Life and work of Ramsgate artist Michael Blaker celebrated in Pie Factory Margate exhibition

The work of Michael Blaker on show in Margate

A new exhibition at the Pie Factory in Margate celebrates the life and work of an artist equally at home painting in oils, printing etchings, writing fiction or playing trad jazz.

Ramsgate resident Michael Blaker trained at Brighton School of Art after the Second World War, and lived through an age when ‘art school’ stood for a way of life as much as a training for a future career. This exhibition, booked before he passed away last year, stands as a testament not just to a certain time, but to a remarkable artist who fizzed with creativity and could seemingly turn his hand to anything.

Michael had lived in Ramsgate with his wife Catriona, an author, and a leading light of the Pugin Society, for the past 30 years.

There are portraits of beautiful 1960’s women, lively and vibrant Broadstairs beach scenes painted on bare board, and incredibly fine etchings of Brighton Pier that show Blaker’s training as an illustrator.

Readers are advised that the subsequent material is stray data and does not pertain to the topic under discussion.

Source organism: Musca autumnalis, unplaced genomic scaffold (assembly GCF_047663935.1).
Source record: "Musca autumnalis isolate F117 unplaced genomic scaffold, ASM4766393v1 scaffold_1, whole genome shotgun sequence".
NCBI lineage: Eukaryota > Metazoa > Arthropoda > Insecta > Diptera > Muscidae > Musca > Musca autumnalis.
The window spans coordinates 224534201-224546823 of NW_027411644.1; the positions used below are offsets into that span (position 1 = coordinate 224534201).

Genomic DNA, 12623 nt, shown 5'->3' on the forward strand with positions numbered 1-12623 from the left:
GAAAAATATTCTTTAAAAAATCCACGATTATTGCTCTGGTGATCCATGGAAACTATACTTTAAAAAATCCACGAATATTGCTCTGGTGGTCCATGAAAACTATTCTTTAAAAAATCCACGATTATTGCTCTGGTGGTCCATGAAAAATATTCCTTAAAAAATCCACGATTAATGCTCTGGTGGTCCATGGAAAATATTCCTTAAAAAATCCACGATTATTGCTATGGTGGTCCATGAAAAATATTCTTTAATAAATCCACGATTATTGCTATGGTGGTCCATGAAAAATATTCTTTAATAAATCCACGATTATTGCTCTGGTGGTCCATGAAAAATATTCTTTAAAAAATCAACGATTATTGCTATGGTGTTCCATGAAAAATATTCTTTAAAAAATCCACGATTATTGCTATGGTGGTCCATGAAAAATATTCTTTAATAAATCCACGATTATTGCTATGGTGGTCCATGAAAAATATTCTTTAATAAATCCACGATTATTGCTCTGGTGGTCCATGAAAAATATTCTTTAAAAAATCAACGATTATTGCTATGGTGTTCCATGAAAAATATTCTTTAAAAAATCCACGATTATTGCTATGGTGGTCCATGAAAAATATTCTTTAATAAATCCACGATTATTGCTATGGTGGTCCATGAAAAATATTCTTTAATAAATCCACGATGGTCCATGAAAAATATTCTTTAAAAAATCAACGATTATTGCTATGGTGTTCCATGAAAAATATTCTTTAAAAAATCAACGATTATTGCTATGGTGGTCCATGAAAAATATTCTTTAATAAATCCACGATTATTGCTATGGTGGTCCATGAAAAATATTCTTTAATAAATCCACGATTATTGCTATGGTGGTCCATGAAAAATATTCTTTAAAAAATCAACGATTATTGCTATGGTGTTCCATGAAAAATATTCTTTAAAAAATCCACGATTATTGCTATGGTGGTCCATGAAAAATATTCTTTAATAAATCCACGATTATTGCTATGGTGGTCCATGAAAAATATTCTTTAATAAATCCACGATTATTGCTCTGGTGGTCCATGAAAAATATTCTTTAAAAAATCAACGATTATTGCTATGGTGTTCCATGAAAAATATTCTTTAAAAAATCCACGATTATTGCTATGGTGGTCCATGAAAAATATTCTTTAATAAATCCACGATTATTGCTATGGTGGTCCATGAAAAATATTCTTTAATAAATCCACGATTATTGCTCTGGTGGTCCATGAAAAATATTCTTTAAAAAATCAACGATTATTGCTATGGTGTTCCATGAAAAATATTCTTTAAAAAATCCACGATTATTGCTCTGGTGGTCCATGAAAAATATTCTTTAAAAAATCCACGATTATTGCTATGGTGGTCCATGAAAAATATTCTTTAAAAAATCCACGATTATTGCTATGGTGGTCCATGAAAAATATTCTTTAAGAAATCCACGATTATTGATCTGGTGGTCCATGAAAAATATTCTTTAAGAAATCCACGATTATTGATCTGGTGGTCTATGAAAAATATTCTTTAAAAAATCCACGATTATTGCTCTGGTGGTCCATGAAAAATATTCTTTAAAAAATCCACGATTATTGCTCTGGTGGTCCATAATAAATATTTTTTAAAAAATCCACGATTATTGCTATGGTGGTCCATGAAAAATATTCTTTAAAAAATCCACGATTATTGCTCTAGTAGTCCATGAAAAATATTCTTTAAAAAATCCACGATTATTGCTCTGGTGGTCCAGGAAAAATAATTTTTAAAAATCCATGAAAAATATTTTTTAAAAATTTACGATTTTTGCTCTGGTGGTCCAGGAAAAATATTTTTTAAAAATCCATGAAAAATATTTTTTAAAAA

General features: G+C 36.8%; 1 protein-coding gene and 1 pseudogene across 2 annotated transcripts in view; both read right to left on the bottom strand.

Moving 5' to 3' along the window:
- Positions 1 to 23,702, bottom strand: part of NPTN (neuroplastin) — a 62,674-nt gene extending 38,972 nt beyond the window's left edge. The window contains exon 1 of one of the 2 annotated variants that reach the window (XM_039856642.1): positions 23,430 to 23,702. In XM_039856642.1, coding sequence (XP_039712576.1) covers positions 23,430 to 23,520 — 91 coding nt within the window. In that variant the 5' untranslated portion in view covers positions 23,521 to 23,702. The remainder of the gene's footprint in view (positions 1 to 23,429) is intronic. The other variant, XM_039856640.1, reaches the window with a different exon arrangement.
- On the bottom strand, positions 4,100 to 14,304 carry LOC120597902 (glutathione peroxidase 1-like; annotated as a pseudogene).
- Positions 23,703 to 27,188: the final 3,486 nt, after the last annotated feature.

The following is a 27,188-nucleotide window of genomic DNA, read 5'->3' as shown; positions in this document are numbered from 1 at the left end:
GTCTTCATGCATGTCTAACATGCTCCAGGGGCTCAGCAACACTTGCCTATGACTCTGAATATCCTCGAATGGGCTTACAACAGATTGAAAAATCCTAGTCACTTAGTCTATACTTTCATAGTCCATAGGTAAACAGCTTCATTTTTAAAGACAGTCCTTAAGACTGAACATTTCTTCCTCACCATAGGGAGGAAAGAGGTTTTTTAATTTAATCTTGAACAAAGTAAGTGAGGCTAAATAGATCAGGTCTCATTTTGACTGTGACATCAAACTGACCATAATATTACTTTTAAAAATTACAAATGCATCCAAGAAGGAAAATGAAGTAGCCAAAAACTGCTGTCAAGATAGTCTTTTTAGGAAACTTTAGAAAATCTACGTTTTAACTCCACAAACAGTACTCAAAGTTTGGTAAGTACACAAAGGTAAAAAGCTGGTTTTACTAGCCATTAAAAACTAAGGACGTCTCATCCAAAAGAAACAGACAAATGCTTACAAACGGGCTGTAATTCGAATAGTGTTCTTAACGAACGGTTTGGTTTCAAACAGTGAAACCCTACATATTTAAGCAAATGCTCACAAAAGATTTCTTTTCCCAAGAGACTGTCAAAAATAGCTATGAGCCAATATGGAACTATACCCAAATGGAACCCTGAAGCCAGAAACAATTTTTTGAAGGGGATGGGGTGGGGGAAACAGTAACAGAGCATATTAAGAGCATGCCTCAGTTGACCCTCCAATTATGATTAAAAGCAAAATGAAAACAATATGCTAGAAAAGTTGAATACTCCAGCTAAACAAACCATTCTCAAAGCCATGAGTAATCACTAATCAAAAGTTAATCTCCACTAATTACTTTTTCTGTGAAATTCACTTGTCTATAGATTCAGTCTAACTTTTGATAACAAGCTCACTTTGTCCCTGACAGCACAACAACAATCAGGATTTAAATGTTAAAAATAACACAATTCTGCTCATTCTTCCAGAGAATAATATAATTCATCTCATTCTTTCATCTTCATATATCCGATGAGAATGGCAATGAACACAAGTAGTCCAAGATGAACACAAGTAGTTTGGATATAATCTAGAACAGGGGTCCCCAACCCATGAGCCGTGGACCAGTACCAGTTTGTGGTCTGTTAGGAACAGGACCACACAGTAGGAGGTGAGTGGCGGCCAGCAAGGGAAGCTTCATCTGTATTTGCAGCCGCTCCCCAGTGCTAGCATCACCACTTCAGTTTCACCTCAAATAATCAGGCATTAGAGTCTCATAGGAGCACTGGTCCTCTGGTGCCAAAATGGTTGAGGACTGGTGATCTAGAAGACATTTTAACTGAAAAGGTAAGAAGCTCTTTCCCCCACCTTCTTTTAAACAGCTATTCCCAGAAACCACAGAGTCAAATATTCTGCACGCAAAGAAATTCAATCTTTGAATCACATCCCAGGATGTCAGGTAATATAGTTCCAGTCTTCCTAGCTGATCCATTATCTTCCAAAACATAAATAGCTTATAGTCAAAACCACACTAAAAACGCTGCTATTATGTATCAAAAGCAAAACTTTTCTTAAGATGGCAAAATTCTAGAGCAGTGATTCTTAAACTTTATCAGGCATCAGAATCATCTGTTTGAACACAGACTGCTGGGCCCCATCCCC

There are paintings of flowers that make you question why you have rejected paintings of flowers your whole life.

Two 1950’s drawings of women, beautifully framed to show their ragged edges, are perfect period pieces. Townscapes are architectural in their precision, capturing a lost urban landscape.

A study of trees has an energy and urgency that Billy Childish, now a millionaire and an establishment figure, would probably be proud to achieve. It is a similar palette to the work he is currently showing at Carl Freedman Gallery. Blaker, at his most urgent, most painterly, is – despite all his training – almost an Outsider artist.

The Train to Waterloo East by Michael Blaker

In the Pie Factory’s underappreciated back room, three short 8mm films, made during a return to art school in the late 1950s, play on a loop. They’re a snapshot of a remarkable age.

Altogether, the collection of over a hundred works, supplemented by cabinets showing his sketchbooks, palletes, etching plates, and tools, is a portrait of an artist who celebrated life and who has left a remarkable legacy in his work. With his jazz band stage costume on show, too, you get a real sense of the man behind the work.

The show opened today (Friday) and is open daily until Wednesday.

Report Dan Thompson